So it started with listening to the customers, the positioning, the messaging, and then the PR later took care of itself. And I think in a digital world, putting the money into product is usually where you're best served, especially on the web. That's certainly what Evernote does. With every dollar they have, they say all right, is this, if we put this into bucket X, is it going to do more than us putting into the product, and the answer is almost always no.

In the case of "The 4-Hour Workweek," I addressed the least crowded channels. Once I knew that my 1,000 true fans, most likely true fans, were 18-35 year old tech-savvy males, partially because I'm in that demographic. It's … people in the same tribe will listen to each other with less resistance than if you're trying to, if I'm trying to sell something to new mothers. They're going to be like, really? Like, single 30-something year old dude? No, I'm not buying it and I don't blame them.

I identified the primary channels through which I could achieve a surround sound effect. This is really important. So with traditional book launches, usually they'll spec it out over four to eight weeks, they'll go on tour, spend a lot of money with very unpredictable, untrackable results. Instead of doing that, I identified that there were, let's just say, 10 to 15 blogs and if I hit 50% of those on any given week, I would create the perception, and to some extent, the reality that I was ubiquitous, inescapable. Tim Ferriss is everywhere. No, actually he's just on TechCrunch, Gizmodo, and Mashable, but that's okay.

But I'm hitting the same people and, in order, to develop relationships with the people responsible for those channels, I met them in person. So for my entire 4-Hour Workweek book launch, I probably spent, if you exclude the money I wasted on a PR firm, which was ridiculously expensive. It was something like $18,000, $6,000 a month, and they were going to be laying the ground work or whatever the hell they were doing. It was a disaster.

But the remaining $8,000 I spent on going to conferences, getting drunk with bloggers, admitting my ignorance about everything tech, and just kind of being like the monkey in the middle and then, if it very legitimately seemed that they had a lot of interest, because I would ask a lot of questions. They were like "blah, blah, blah, we're doing rails." And I'm like, sorry, I'm completely in my ignorance pool here. What's "we're doing rails"? And they'd be like oh, okay. Let me explain it. And I'd be like oh, cool.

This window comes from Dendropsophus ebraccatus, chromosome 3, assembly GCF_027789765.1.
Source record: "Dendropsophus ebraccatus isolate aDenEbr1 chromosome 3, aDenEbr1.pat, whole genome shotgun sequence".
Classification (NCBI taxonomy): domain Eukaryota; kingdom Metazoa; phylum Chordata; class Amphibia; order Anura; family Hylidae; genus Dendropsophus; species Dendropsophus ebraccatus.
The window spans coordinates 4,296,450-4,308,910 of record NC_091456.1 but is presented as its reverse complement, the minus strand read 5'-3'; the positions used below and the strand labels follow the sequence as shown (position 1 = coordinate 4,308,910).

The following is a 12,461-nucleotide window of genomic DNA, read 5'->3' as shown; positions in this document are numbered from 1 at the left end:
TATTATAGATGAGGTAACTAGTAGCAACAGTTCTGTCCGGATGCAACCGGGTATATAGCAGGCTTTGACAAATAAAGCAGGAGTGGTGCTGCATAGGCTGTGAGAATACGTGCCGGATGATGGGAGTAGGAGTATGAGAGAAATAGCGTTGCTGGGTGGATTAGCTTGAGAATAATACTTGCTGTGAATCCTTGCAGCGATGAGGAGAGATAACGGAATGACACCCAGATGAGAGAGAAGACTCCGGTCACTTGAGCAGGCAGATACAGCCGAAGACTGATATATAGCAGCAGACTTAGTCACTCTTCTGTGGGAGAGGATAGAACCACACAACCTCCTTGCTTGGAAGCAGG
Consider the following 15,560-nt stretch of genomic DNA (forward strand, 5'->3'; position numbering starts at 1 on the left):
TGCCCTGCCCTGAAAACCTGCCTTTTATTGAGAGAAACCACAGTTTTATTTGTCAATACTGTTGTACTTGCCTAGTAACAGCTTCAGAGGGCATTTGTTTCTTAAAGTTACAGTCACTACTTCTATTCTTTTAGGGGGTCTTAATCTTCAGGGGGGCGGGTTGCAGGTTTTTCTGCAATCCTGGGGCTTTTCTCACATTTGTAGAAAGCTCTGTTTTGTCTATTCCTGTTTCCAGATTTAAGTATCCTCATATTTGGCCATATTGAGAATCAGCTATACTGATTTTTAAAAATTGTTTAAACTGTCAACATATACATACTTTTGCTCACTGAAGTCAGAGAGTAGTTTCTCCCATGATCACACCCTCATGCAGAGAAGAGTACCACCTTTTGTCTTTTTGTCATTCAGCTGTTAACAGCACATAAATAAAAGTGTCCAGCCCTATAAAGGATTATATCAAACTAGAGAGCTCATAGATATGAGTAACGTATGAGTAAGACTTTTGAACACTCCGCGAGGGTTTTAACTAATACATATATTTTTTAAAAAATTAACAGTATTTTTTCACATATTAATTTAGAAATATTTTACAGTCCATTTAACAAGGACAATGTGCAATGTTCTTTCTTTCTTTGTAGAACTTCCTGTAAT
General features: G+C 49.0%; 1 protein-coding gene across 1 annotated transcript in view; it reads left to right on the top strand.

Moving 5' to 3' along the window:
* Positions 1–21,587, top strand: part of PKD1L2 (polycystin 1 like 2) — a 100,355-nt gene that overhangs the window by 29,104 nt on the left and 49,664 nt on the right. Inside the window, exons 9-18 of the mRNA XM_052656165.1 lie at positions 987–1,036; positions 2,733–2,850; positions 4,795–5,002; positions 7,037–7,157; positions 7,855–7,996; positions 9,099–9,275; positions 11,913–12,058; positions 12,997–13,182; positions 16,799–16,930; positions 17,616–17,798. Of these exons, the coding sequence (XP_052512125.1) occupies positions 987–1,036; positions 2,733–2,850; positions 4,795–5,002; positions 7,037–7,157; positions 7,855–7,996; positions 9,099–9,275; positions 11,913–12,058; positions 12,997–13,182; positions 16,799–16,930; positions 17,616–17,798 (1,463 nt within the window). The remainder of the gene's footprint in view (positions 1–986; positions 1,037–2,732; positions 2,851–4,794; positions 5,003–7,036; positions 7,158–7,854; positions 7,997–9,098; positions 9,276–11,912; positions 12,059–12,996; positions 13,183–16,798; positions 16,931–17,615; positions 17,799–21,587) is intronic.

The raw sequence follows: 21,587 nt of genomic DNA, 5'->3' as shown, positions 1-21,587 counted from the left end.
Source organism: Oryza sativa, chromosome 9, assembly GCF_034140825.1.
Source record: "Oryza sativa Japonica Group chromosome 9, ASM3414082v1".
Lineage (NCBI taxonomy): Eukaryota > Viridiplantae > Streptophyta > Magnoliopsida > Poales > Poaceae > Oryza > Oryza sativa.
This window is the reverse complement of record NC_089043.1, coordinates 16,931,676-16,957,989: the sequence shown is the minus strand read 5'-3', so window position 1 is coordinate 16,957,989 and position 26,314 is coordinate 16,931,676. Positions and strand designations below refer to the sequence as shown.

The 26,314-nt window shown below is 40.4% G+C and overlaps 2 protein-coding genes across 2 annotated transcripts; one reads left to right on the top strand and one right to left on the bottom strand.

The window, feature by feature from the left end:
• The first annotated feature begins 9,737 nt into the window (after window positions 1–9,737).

And I never played the I know what's perfect for your audience card, ever. And then eventually they'd be like well what the hell do you do? After like 10 minutes of me buying them rounds and peppering them with questions, and I'd go oh, I'm working on my first book for Random House and I just kind of leave it and then they say, okay, what's it about?

If it ended up seeming it could be of interest, I'd say, "Look, I don't expect you to write about it. I don't expect you to do anything with it, but I have a bunch of review copies from my publisher and I'd be happy to send you a copy. I think this ten page chapter would be of interest possibly. The other stuff, who knows?" Then I spent my money mailing these things out, and that was it. That was the business plan.

Moderator: How about getting on a big, on TV channels? How did that work out?

Tim: Yep. So, whether it's "Dr. Oz" or "The View" or "Good Morning America," to try to go right out of the gate and pitch those outlets it was exceptionally difficult because they look for social proof that you can perform in the media.

Moderator: Right. You have to be in there.

Tim: Right. So it's the chicken and the egg problem.

Moderator: Right.

Tim: The way that you get around that is creating so much noise online. This is my approach and I did this with "The 4-Hour Body." I did this with both launches of "The 4-Hour Workweek." You create so much noise online that the next set of media needs to pay attention. So usually that's going to be print. So you go online, you make so much noise that print picks it up. Then you can use the print and the online to pick up the radio. Then once you demonstrate that you can actually speak without completely seizing up in the moment, which is bad, then you can use that to pitch to TV, or you can at least get let's say a local station. My approach would be to find an affiliate of a large network so you could just do NBC 11 in San Jose, let's say.

Moderator: Yeah.

Tim: Go down there. Okay, I've been on ABC now. Fantastic. You take that clip and then use that and that's how you pitch your way up to larger segments. I don't know if anyone here's seen it but my most recent segment was about 15 minutes on Dr. Oz. Which was TV generally does not do much, 15 minutes on "Dr. Oz" does a lot.

It's been number one on Amazon for five days straight. "The 4-Hour Workweek" also has been more or less last time I checked it was number 12, but that also went to, top 10 on Amazon for the last 5 days.

I think that underscores a point which is, being in brand name media is not necessarily effective. It's the strength of the endorsement and the duration of the time they've spent with you. So would I rather have, let's say a feature, a big feature on TechCrunch that stays there for half a day, or 60 seconds of sound bites on "Good Morning America," I'll go with TechCrunch. But would I rather have a post on TechCrunch that gets pushed down to 15 minutes or 15 minutes on "Dr. Oz," absolutely "Dr. Oz." But it depends on the strength of the endorsement, and the duration.

Moderator: And also people, well that would be training. Also the people . . . The people in the audience of that channel have to think about who will have to think about who will be watching it and what kind of response you want from them, right?